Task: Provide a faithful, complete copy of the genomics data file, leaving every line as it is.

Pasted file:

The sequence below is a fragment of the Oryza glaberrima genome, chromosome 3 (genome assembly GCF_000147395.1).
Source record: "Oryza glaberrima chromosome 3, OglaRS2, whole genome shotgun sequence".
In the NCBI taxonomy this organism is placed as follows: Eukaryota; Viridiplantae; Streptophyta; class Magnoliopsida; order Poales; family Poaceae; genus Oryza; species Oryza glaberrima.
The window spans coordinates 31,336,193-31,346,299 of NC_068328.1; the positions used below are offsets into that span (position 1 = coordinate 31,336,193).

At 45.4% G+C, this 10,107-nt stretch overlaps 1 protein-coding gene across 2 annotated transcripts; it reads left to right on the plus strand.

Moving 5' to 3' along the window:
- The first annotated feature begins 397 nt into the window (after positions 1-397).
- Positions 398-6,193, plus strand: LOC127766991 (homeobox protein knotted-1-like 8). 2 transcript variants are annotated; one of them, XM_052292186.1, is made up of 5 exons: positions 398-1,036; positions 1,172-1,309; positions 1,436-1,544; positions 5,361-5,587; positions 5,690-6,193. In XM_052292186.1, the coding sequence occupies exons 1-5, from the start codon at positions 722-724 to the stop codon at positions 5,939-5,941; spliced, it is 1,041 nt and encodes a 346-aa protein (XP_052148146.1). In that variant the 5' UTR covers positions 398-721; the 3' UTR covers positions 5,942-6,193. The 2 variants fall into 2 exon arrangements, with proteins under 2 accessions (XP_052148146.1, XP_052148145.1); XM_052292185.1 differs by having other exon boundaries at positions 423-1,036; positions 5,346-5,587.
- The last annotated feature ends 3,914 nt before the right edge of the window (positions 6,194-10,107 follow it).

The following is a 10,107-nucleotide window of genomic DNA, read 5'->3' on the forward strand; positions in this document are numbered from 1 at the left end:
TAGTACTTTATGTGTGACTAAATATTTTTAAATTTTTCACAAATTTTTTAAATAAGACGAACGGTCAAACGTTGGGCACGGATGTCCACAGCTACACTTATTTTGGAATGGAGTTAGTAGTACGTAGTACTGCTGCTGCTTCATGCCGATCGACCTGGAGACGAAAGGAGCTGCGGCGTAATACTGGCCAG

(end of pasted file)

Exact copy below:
The sequence below is a fragment of the Oryza glaberrima genome, chromosome 3 (genome assembly GCF_000147395.1).
Source record: "Oryza glaberrima chromosome 3, OglaRS2, whole genome shotgun sequence".
In the NCBI taxonomy this organism is placed as follows: Eukaryota; Viridiplantae; Streptophyta; class Magnoliopsida; order Poales; family Poaceae; genus Oryza; species Oryza glaberrima.
The window spans coordinates 31,336,193-31,346,299 of NC_068328.1; the positions used below are offsets into that span (position 1 = coordinate 31,336,193).

At 45.4% G+C, this 10,107-nt stretch overlaps 1 protein-coding gene across 2 annotated transcripts; it reads left to right on the plus strand.

Moving 5' to 3' along the window:
- The first annotated feature begins 397 nt into the window (after positions 1-397).
- Positions 398-6,193, plus strand: LOC127766991 (homeobox protein knotted-1-like 8). 2 transcript variants are annotated; one of them, XM_052292186.1, is made up of 5 exons: positions 398-1,036; positions 1,172-1,309; positions 1,436-1,544; positions 5,361-5,587; positions 5,690-6,193. In XM_052292186.1, the coding sequence occupies exons 1-5, from the start codon at positions 722-724 to the stop codon at positions 5,939-5,941; spliced, it is 1,041 nt and encodes a 346-aa protein (XP_052148146.1). In that variant the 5' UTR covers positions 398-721; the 3' UTR covers positions 5,942-6,193. The 2 variants fall into 2 exon arrangements, with proteins under 2 accessions (XP_052148146.1, XP_052148145.1); XM_052292185.1 differs by having other exon boundaries at positions 423-1,036; positions 5,346-5,587.
- The last annotated feature ends 3,914 nt before the right edge of the window (positions 6,194-10,107 follow it).

The following is a 10,107-nucleotide window of genomic DNA, read 5'->3' on the forward strand; positions in this document are numbered from 1 at the left end:
TAGTACTTTATGTGTGACTAAATATTTTTAAATTTTTCACAAATTTTTTAAATAAGACGAACGGTCAAACGTTGGGCACGGATGTCCACAGCTACACTTATTTTGGAATGGAGTTAGTAGTACGTAGTACTGCTGCTGCTTCATGCCGATCGACCTGGAGACGAAAGGAGCTGCGGCGTAATACTGGCCAG